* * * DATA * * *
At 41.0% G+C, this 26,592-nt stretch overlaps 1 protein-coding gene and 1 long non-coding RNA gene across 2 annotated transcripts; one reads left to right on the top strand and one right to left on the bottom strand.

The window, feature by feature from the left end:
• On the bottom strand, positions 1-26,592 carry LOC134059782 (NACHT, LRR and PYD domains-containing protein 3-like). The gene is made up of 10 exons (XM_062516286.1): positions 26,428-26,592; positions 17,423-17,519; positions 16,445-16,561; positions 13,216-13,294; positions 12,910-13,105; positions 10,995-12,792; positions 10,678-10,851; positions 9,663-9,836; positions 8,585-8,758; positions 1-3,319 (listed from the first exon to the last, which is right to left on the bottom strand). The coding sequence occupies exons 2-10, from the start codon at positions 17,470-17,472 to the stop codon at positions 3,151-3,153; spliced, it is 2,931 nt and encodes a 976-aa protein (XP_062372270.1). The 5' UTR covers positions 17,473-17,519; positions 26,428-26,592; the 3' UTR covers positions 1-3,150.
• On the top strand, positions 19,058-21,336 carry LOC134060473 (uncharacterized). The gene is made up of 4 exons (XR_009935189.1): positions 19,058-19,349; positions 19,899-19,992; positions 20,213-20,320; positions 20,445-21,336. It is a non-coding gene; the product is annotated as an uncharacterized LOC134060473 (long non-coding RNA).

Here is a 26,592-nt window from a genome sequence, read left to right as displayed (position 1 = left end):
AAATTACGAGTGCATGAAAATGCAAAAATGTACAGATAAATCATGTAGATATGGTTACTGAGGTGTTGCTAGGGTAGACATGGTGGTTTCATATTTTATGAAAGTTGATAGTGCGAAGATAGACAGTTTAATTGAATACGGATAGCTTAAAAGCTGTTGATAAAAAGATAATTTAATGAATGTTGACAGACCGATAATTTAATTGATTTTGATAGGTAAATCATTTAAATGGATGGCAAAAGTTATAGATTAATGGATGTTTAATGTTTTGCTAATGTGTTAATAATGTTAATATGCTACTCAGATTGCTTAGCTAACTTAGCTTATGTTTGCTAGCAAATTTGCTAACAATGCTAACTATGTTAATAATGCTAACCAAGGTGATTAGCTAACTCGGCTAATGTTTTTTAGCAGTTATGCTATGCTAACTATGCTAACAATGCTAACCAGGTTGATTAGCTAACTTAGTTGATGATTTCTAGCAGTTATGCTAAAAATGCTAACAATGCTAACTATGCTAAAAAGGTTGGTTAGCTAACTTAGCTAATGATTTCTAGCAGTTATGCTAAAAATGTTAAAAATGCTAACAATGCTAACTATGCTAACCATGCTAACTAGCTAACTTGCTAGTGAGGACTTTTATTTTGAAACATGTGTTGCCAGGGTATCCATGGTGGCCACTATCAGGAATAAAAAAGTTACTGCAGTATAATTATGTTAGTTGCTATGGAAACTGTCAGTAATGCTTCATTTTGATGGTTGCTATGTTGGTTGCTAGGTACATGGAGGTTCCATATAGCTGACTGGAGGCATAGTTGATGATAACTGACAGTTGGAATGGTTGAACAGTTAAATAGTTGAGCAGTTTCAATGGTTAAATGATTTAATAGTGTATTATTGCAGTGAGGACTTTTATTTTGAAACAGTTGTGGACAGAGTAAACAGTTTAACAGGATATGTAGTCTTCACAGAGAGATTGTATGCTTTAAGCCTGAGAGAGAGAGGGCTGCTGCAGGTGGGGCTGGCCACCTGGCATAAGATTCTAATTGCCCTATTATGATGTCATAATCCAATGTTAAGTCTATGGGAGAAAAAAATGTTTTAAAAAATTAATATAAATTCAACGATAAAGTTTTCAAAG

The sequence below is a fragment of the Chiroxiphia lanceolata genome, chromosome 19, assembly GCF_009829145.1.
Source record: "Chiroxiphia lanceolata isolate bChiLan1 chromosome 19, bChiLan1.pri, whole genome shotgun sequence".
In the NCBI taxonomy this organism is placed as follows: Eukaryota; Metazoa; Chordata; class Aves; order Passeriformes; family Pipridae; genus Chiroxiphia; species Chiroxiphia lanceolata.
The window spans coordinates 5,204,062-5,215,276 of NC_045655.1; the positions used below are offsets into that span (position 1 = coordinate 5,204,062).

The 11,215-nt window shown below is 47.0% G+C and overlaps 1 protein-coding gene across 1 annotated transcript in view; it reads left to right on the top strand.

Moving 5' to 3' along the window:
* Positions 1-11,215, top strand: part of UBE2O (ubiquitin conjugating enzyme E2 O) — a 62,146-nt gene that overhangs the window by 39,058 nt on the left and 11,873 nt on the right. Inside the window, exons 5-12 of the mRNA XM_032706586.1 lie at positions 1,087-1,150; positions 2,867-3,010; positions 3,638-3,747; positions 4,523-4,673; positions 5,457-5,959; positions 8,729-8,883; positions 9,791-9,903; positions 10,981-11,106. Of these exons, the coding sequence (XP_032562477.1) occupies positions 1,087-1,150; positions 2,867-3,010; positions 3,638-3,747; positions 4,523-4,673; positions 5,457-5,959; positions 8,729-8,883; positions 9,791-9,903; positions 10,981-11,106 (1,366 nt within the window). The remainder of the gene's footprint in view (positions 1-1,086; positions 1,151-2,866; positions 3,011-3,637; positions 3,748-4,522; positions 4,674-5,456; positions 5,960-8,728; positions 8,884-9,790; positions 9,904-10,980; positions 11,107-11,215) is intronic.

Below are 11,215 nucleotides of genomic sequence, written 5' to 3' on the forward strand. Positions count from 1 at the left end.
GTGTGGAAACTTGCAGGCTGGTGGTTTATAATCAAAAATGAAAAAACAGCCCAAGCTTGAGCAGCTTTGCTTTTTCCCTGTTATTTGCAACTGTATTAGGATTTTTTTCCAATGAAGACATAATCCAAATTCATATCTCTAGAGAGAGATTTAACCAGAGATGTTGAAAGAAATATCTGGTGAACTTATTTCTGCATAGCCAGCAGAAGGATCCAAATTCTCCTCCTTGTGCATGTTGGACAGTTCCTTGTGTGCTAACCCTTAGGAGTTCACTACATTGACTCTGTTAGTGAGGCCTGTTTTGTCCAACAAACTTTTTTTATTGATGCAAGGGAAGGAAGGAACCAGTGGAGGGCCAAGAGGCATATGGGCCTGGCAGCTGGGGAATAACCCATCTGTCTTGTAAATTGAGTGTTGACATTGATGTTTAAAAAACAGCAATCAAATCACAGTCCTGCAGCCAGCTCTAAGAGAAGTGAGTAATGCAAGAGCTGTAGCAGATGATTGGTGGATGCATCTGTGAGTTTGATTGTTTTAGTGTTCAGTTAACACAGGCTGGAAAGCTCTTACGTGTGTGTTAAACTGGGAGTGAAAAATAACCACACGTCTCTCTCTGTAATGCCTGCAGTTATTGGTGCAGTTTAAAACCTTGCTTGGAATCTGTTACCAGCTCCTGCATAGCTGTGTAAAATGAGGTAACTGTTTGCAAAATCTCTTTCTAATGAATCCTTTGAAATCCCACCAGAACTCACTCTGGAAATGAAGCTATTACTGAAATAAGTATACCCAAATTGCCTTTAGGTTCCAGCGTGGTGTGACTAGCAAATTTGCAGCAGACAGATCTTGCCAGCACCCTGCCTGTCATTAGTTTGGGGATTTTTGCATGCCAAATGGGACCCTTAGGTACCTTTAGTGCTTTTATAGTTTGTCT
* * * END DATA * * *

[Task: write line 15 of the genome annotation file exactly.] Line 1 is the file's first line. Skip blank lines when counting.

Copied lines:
GTGTGGAAACTTGCAGGCTGGTGGTTTATAATCAAAAATGAAAAAACAGCCCAAGCTTGAGCAGCTTTGCTTTTTCCCTGTTATTTGCAACTGTATTAGGATTTTTTTCCAATGAAGACATAATCCAAATTCATATCTCTAGAGAGAGATTTAACCAGAGATGTTGAAAGAAATATCTGGTGAACTTATTTCTGCATAGCCAGCAGAAGGATCCAAATTCTCCTCCTTGTGCATGTTGGACAGTTCCTTGTGTGCTAACCCTTAGGAGTTCACTACATTGACTCTGTTAGTGAGGCCTGTTTTGTCCAACAAACTTTTTTTATTGATGCAAGGGAAGGAAGGAACCAGTGGAGGGCCAAGAGGCATATGGGCCTGGCAGCTGGGGAATAACCCATCTGTCTTGTAAATTGAGTGTTGACATTGATGTTTAAAAAACAGCAATCAAATCACAGTCCTGCAGCCAGCTCTAAGAGAAGTGAGTAATGCAAGAGCTGTAGCAGATGATTGGTGGATGCATCTGTGAGTTTGATTGTTTTAGTGTTCAGTTAACACAGGCTGGAAAGCTCTTACGTGTGTGTTAAACTGGGAGTGAAAAATAACCACACGTCTCTCTCTGTAATGCCTGCAGTTATTGGTGCAGTTTAAAACCTTGCTTGGAATCTGTTACCAGCTCCTGCATAGCTGTGTAAAATGAGGTAACTGTTTGCAAAATCTCTTTCTAATGAATCCTTTGAAATCCCACCAGAACTCACTCTGGAAATGAAGCTATTACTGAAATAAGTATACCCAAATTGCCTTTAGGTTCCAGCGTGGTGTGACTAGCAAATTTGCAGCAGACAGATCTTGCCAGCACCCTGCCTGTCATTAGTTTGGGGATTTTTGCATGCCAAATGGGACCCTTAGGTACCTTTAGTGCTTTTATAGTTTGTCT